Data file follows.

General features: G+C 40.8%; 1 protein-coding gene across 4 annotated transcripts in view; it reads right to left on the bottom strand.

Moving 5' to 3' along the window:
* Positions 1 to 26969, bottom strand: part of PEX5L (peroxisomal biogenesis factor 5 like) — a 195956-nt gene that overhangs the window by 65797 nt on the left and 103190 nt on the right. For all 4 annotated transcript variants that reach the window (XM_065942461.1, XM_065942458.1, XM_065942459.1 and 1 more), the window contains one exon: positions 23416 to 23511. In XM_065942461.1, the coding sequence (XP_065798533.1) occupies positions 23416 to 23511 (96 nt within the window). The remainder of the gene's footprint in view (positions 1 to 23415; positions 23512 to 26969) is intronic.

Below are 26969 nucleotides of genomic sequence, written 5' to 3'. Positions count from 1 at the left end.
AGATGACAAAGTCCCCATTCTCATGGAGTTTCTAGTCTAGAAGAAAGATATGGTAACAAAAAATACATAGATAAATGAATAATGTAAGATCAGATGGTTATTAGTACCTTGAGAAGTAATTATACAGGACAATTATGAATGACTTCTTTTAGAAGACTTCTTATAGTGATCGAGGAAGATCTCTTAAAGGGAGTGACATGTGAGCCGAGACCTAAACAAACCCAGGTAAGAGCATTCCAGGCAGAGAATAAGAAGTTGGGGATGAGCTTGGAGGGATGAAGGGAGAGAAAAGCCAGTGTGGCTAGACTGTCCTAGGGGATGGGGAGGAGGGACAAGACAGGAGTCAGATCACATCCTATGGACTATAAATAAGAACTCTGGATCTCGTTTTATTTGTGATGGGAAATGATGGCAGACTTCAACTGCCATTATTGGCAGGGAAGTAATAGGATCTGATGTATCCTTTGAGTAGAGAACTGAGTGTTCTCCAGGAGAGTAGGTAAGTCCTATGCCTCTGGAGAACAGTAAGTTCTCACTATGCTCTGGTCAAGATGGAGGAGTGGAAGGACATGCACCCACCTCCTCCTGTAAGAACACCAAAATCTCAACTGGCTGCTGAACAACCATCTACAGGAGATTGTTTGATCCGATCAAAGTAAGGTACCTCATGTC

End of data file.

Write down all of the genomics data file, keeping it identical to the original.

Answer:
General features: G+C 40.8%; 1 protein-coding gene across 4 annotated transcripts in view; it reads right to left on the bottom strand.

Moving 5' to 3' along the window:
* Positions 1 to 26969, bottom strand: part of PEX5L (peroxisomal biogenesis factor 5 like) — a 195956-nt gene that overhangs the window by 65797 nt on the left and 103190 nt on the right. For all 4 annotated transcript variants that reach the window (XM_065942461.1, XM_065942458.1, XM_065942459.1 and 1 more), the window contains one exon: positions 23416 to 23511. In XM_065942461.1, the coding sequence (XP_065798533.1) occupies positions 23416 to 23511 (96 nt within the window). The remainder of the gene's footprint in view (positions 1 to 23415; positions 23512 to 26969) is intronic.

Below are 26969 nucleotides of genomic sequence, written 5' to 3'. Positions count from 1 at the left end.
AGATGACAAAGTCCCCATTCTCATGGAGTTTCTAGTCTAGAAGAAAGATATGGTAACAAAAAATACATAGATAAATGAATAATGTAAGATCAGATGGTTATTAGTACCTTGAGAAGTAATTATACAGGACAATTATGAATGACTTCTTTTAGAAGACTTCTTATAGTGATCGAGGAAGATCTCTTAAAGGGAGTGACATGTGAGCCGAGACCTAAACAAACCCAGGTAAGAGCATTCCAGGCAGAGAATAAGAAGTTGGGGATGAGCTTGGAGGGATGAAGGGAGAGAAAAGCCAGTGTGGCTAGACTGTCCTAGGGGATGGGGAGGAGGGACAAGACAGGAGTCAGATCACATCCTATGGACTATAAATAAGAACTCTGGATCTCGTTTTATTTGTGATGGGAAATGATGGCAGACTTCAACTGCCATTATTGGCAGGGAAGTAATAGGATCTGATGTATCCTTTGAGTAGAGAACTGAGTGTTCTCCAGGAGAGTAGGTAAGTCCTATGCCTCTGGAGAACAGTAAGTTCTCACTATGCTCTGGTCAAGATGGAGGAGTGGAAGGACATGCACCCACCTCCTCCTGTAAGAACACCAAAATCTCAACTGGCTGCTGAACAACCATCTACAGGAGATTGTTTGATCCGATCAAAGTAAGGTACCTCATGTC